Then I attacked it with a wire wheel and sandpaper, bring it to this:
I know, it really didn't look that much better... But then I primed it, which really helped it along.
It's actually a little further along than what the picture shows. The bottom edge is all cleaned off and primed, and the rust around the oven is gone too. I can't paint there since it's cast iron, but I will coat it with stove black so that it will match and be protected from rust.
Here's the progression from the back, which was worse-looking than the front:
So that's pretty much where I stand. I got hung up when I stripped screws on the underside of the cast iron chromed cooktop. All the PB Blaster in the world wouldn't loosen them, and the drillout kit we bought from Sears wouldn't penetrate the heat-hardened screws. We were at a loss. One of Shayne's friends who owns a machine shop had to heat the screws with a torch, then work some magic to get them out. I have no idea what he did, but I'm eternally grateful.
This week, I'm sending out the burner heads, drip pans, and burner grates for new porcelain (shiny! pretty!). I'm also going to start calling around to plating shops so that I can have the cooktop rechromed. And in the meantime, starting today, I'm going to finish cleaning and priming the few bits and pieces I didn't get to last summer.
Unfortunately, the way that the stove is assembled, most of the "guts" are attached to the cooktop. I won't be able to do much with them until the top is rechromed. But I plan on being ready once it's shiny and new and ready for action.
No, not the house... The yard. This afternoon I raked approximately 250 lbs (no, I'm NOT exaggerating) of sand and gravel out of our front yard. Since the county is woefully short of money, we didn't use much salt this year. Instead, the highway department laid down sand to provide traction. And since our road has a school and a fire department on it, we get plowed/sanded a lot. And all of the crap they laid down ended up in the first 7 feet of our grass. Sigh.
So, now that I've finished with that, maybe we can concentrate on finishing raking leaves. Due to the torrential rain and early snow last fall, we didn't quite get all the leaves up. We did manage to get them into piles, minimizing the areas of grass that were killed, but that was as good as it got. I was able to strategically locate the leaf piles where the ground ivy had infested the grass anyways, so this is actually a blessing in disguise. Now maybe we can grow some grass back there..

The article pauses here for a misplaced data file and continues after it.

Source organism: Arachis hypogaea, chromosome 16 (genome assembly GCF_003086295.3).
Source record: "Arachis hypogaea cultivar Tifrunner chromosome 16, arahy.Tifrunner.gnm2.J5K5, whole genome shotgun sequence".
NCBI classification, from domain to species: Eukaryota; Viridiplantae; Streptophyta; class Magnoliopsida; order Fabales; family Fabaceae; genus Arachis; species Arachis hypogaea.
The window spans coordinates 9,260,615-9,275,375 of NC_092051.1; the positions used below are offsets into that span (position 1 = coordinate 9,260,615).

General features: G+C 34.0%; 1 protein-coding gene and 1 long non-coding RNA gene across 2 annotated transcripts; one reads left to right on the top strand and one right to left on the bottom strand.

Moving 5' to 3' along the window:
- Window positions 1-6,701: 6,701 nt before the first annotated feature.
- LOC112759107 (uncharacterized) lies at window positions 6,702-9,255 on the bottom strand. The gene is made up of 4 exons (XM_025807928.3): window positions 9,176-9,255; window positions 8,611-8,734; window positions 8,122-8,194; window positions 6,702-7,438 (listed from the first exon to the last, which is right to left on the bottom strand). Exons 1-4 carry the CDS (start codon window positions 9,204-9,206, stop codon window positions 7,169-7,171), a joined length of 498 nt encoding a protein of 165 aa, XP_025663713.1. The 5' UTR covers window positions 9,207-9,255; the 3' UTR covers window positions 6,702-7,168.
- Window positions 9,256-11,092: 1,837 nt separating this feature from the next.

And, last but not least, we're finally gearing up for some spring house work! After pretty much taking the winter off, we've decided it's time to get off our lazy asses and hire someone else to do some work for us. I know, we're real over-achievers... Still, since we know little to nothing about framing, we've decided to call in a handy man to help us out. He should be coming by sometime early next week to look at the office closet situation, and we'll be going from there. Once he's framed over the weird opening into the hall closet, we'll be able to hang the 1 or 2 pieces of drywall and finish our skimcoating.
I'm amazed! Not only did my bread dough rise and become less sticky overnight, it formed up into a perfect little ball for baking. And then, it turned into a loaf! A loaf that actually tasted like bread!
The crust was a little harder than I prefer, but the inside was wonderfully soft and moist. It had a very faint sourdough taste, which was perfect. Even Shayne was impressed. And it went very well with the bowl of shrimp bisque I bought for dinner.